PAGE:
2G for winter sports leads to relief and disappointment in Italy

2G for winter sports leads to relief and disappointment in Italy

“Delicious, the sun on your face.” At the exit of the ski lift, in the middle of the Dolomites, Dutch tourists could hardly suppress their enthusiasm. Fresh snow fell under their shoes. “Last year our vacation was canceled. This year we’ll make up for it twice and a lot.”

Although the Christmas holidays are over, the elevators are still completely full. According to Marco Papalardi, director of marketing at Dolomiti Superski, a ski pass seller, it’s been a good season so far. “During the holidays we’ve had good numbers. For the rest, we’re seeing a steady number of people on the slopes. Not as much as before the pandemic, but things are going well.”

As for Papalardi, more skaters will be added in the coming weeks. He expects more people to choose the Dolomites as the Italian government introduced a 2G policy for ski lifts this week. So only vaccinated or cured people can buy a ski pass.

“We’re very happy with that,” says Papalardi. “It is an additional guarantee to our customers that winter sports in the Dolomites are safe.”

The least fortified area

Even before the Italian government made the decision on the second generation policy, local governments in the South Tyrol region had already pushed for it. Bolzano, one of the provinces of that region, is one of the least vaccinated in Italy. Less than 75 percent of the population over the age of 5 got their first shot there, compared to an average of 81 percent across Italy.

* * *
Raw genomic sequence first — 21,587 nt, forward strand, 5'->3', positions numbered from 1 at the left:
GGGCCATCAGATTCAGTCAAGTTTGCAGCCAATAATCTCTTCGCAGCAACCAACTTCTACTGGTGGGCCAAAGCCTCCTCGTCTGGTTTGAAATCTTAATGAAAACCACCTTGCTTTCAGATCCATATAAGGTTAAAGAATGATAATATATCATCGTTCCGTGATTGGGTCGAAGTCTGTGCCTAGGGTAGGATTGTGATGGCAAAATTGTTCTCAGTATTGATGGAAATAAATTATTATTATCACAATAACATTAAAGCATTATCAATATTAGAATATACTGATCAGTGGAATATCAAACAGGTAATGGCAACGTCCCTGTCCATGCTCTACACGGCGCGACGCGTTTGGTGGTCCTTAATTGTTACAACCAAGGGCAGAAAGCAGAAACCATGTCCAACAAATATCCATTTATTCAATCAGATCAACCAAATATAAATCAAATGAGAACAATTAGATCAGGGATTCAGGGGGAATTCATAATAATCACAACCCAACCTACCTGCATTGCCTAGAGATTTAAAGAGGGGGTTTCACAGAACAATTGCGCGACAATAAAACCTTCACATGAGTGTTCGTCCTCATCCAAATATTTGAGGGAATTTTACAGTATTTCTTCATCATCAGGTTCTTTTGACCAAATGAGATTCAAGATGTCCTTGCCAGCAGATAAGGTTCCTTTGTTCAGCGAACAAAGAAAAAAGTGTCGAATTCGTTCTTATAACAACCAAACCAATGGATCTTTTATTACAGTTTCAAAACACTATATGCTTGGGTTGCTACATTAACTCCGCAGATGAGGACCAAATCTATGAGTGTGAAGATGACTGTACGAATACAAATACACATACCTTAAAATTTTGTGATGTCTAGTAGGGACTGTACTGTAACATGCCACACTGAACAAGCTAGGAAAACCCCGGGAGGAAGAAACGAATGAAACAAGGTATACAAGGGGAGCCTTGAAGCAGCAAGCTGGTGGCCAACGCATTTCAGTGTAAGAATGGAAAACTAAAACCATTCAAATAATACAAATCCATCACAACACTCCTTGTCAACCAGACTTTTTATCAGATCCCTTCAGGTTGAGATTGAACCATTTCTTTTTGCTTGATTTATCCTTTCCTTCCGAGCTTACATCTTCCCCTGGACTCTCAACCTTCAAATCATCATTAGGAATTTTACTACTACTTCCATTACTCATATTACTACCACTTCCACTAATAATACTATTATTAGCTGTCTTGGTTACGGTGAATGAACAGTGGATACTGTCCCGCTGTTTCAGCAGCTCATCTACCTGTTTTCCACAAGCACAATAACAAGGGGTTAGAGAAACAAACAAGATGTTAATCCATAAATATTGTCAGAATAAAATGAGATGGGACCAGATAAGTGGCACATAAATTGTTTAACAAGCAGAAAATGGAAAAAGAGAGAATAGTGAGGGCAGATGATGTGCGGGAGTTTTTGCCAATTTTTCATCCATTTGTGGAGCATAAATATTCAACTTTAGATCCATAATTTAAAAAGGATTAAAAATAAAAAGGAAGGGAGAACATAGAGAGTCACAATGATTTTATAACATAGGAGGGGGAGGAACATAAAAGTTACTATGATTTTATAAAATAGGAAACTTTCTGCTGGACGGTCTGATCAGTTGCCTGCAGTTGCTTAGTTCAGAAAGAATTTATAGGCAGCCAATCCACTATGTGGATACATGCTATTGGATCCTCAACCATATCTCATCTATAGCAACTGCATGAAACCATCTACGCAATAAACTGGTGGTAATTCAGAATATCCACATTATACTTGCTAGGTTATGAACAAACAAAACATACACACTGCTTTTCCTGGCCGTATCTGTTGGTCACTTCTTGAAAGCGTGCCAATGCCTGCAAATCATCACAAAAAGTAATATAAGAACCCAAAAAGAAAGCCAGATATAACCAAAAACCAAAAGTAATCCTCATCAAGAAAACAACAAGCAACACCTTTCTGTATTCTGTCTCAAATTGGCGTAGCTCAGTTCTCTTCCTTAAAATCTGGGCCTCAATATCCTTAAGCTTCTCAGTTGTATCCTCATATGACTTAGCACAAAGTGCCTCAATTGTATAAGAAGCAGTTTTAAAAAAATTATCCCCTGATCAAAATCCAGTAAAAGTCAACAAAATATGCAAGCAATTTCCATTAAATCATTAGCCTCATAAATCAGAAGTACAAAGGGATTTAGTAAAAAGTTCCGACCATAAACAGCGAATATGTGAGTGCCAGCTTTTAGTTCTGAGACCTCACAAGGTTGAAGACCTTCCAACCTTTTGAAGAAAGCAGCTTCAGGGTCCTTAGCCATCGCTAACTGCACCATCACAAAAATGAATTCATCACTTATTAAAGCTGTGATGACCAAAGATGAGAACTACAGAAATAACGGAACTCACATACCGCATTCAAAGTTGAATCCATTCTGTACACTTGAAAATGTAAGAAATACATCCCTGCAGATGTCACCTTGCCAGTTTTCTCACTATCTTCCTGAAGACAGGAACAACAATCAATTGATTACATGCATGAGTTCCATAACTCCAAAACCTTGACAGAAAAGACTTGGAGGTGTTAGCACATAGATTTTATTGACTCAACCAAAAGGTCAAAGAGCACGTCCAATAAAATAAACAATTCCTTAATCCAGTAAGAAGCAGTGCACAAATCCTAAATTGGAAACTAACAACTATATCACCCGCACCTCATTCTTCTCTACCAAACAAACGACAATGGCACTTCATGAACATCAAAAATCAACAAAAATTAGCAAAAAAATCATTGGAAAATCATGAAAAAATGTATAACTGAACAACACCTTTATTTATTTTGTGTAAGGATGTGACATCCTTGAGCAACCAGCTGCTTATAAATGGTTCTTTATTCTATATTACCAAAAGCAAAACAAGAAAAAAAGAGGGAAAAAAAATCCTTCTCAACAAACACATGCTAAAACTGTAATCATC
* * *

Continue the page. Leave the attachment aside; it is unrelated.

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Local officials feared that tourists might turn away as a result, while South Tyrol’s economy depends on it at 17 percent. In the end, they got what they wanted: as of this week, a vaccination certificate is required not only in the ski lift, but also on public transport. Restaurants, cafes, and gyms have been following a 2G policy for some time.

With this measure, Prime Minister Draghi’s government wants to persuade people to vaccinate. “Many of the problems we face in Italy are due to unvaccinated people,” he told a news conference on Monday.

But in the mountains of Bolzano, where German is spoken like Italian and where power from Rome is viewed with suspicion, the new policy is not going well.

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